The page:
I had an interesting chat with an ILM collegue the other day, and one of the topics that came up was whether you should ever, under any circumstances, call external processes from extension code.
The prohibition on calling external processes from provisioning (MVExtension) code is clear and well accepted (see the Calling External Processes section on this technet page), so what we were actually talking about was extensible MAs.
The way it came up was this: I was showing him my Techdays presentation, part of which includes a demo where I create personal websites in IIS as a way of saying “Look! It’s not just about user accounts!”. I do this pretty simply by running the iisVDir.vbs script which comes with IIS 6, using the /query option as part of my Import routine, and the /create and /delete options as part of the Export. (MVExtension code, CSExtension code)
Now my collegue said that he would never use ILM to run any kind of external process, because it slows down the system too much. He would just provision lines into a SQL table and then configure something external to ILM to pick up the rest of the work.
So in my IIS example here we’d just have ILM writing lines into a table, and then perhaps a scheduled task checking the table periodically, running iisVDir.vbs for anything new, and then updating the status once the code had succesfully completed. ILM would then import the “done” status back in and everything’s happy.
The advantages of this method are clear:
- Speed and efficiency in ILM – it’s very, very good at creating simple objects like lines in SQL tables, and will whip through these without a moment’s hesitation,
- Simple to set up – no need to delve into extensible MAs, just a simple SQL MA and a vbscript to run the external bits,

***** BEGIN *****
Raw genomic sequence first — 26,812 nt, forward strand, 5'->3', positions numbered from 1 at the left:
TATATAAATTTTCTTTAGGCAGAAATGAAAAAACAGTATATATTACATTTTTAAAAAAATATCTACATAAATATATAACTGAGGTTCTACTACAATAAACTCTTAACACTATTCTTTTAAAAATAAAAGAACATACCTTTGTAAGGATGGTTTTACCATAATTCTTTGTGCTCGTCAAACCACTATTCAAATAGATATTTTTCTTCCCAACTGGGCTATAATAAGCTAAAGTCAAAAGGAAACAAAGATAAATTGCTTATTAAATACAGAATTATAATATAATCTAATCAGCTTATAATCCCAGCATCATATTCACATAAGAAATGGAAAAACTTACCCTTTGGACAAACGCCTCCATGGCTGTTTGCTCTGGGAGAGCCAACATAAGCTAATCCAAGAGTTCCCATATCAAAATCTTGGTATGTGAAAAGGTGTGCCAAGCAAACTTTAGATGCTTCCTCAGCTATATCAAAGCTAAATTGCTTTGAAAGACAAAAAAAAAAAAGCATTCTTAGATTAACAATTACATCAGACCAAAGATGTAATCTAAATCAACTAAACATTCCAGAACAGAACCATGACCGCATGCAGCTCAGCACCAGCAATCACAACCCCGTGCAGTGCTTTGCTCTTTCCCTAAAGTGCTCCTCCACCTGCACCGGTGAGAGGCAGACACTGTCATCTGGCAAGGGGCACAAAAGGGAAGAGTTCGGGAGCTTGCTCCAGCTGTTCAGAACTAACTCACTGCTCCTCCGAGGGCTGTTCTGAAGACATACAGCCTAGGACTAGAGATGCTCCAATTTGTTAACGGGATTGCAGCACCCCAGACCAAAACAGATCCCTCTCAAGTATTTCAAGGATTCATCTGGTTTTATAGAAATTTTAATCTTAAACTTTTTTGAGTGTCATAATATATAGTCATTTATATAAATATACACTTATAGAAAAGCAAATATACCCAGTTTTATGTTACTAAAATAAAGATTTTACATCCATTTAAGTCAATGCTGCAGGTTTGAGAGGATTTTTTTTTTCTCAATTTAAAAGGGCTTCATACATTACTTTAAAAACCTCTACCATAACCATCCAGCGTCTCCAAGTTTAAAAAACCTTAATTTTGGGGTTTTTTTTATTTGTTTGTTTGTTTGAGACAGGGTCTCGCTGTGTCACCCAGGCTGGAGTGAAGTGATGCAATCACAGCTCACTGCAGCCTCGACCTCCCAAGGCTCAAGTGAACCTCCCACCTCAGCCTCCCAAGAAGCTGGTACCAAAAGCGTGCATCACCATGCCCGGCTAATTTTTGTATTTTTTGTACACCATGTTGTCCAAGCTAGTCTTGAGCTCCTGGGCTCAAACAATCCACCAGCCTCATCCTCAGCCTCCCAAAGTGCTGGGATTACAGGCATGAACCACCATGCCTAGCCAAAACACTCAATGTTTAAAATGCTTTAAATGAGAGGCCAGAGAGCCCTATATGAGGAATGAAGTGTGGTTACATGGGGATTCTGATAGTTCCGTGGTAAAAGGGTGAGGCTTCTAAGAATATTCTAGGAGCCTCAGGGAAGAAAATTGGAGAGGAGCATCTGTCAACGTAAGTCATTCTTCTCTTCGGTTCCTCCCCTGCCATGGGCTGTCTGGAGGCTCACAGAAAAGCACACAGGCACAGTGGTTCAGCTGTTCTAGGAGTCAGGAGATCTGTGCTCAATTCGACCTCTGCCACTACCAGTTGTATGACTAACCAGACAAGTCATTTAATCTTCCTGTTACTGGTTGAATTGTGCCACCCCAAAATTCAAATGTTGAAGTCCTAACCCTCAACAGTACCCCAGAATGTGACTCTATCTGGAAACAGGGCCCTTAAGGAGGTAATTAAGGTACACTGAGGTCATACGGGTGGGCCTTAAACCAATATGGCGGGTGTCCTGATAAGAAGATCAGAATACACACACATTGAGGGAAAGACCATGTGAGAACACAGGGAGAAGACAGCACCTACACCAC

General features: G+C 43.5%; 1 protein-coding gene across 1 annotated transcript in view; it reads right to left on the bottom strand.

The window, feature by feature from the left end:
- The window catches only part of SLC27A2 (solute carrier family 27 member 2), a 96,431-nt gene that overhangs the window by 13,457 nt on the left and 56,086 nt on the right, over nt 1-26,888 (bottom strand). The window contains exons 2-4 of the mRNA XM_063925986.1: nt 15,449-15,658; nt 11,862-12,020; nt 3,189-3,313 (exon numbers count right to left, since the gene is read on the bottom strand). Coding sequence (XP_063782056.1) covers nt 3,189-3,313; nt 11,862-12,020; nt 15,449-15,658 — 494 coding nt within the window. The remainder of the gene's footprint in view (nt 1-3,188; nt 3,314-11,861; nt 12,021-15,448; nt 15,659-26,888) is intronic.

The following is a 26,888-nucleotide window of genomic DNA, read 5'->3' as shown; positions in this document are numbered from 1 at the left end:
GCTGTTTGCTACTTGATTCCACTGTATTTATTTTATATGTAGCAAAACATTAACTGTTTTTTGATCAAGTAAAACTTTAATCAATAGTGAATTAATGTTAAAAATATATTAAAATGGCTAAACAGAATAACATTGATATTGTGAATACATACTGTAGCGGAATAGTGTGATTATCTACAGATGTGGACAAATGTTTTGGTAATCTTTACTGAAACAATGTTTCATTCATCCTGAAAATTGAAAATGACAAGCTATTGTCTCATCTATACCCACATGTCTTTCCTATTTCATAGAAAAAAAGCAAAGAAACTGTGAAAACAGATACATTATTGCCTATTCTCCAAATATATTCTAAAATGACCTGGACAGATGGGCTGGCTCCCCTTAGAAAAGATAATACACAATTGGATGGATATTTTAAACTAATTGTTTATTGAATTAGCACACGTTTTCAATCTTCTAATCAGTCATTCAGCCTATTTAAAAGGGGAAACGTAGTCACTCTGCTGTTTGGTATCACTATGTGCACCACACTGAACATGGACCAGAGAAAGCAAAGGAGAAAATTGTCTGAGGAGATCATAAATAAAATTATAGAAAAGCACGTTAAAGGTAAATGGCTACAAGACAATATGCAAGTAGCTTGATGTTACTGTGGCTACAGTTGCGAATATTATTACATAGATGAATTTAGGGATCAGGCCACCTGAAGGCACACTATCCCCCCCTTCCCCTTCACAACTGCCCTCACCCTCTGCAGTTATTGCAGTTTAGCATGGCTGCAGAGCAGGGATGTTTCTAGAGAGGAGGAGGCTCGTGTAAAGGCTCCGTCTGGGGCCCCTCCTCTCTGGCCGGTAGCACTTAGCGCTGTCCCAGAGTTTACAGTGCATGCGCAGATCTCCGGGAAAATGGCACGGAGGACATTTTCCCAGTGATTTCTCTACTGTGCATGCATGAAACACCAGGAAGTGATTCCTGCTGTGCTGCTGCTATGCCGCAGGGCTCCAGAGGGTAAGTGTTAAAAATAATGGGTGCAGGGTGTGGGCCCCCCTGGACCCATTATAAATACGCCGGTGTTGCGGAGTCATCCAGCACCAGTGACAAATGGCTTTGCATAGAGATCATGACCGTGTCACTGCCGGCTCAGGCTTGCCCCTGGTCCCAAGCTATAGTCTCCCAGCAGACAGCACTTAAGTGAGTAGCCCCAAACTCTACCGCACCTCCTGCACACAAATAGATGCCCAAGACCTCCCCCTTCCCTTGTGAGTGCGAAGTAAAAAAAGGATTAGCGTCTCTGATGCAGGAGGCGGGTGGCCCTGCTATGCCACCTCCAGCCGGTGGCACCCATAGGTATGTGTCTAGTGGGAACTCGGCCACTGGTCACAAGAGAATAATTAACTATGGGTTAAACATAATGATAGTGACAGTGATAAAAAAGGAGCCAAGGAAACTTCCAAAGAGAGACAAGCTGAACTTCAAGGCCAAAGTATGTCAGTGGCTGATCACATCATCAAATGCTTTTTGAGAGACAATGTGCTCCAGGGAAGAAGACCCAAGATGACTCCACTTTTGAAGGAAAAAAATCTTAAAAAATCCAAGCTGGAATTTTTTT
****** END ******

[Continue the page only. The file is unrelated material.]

- Efficiency again – you can offload the external part of the process to another server to share the workload.
I have, in fact, used this method before – like when I used Exmerge to archive mailboxes, as it would have slowed the whole sync cycle down unacceptably if I’d had to wait for Exmerge to finish every time I ran an Export. I also used the same method for sending “account x created” emails – writing a line into a SQL table once an account creation was confirmed, and leaving the emailing part up to another server.
But I’ve also written XMAs where I do call external processes. As well as the IIS example above, I made an XMA to create and then archive Netware home folders. Folder creation, zipping and deletion was all done straight from the CSExtension code (with the help of an archive library and some command line stuff for setting the ACLs). The create side was pretty fast, and the archiving wasn’t too bad either – except on the occassions when a couple of hundred folders were going at once (this was a university) and then you started to see a big impact on the rest of the syncs.
So what are the advantages of calling these external process directly from the CSExtension code?
- Imports are closer to the source – I like the idea that the import step should be going and discovering what is really in the data source, and not just reporting on the contents of a SQL table.
- As long as the code in the export step is not adding too much of a delay, you should have linked objects created more closely together – for instanace a user account and its home folder.
- If there’s a problem with the external process, and it’s stopping your other sync activity, you’re going to pick it up very quickly. Note this can also count as a Bad Thing!
I guess my conclusion is that my collegue is almost cerainly right for large installations, where there are a lot of objects, or MAs, or both, and sync times are an issue. But for a smaller installation, or for external processes which are quick and light to run, I see no problem in calling them directly from CSExtension code. After all, that is what XMAs are supposed to be for!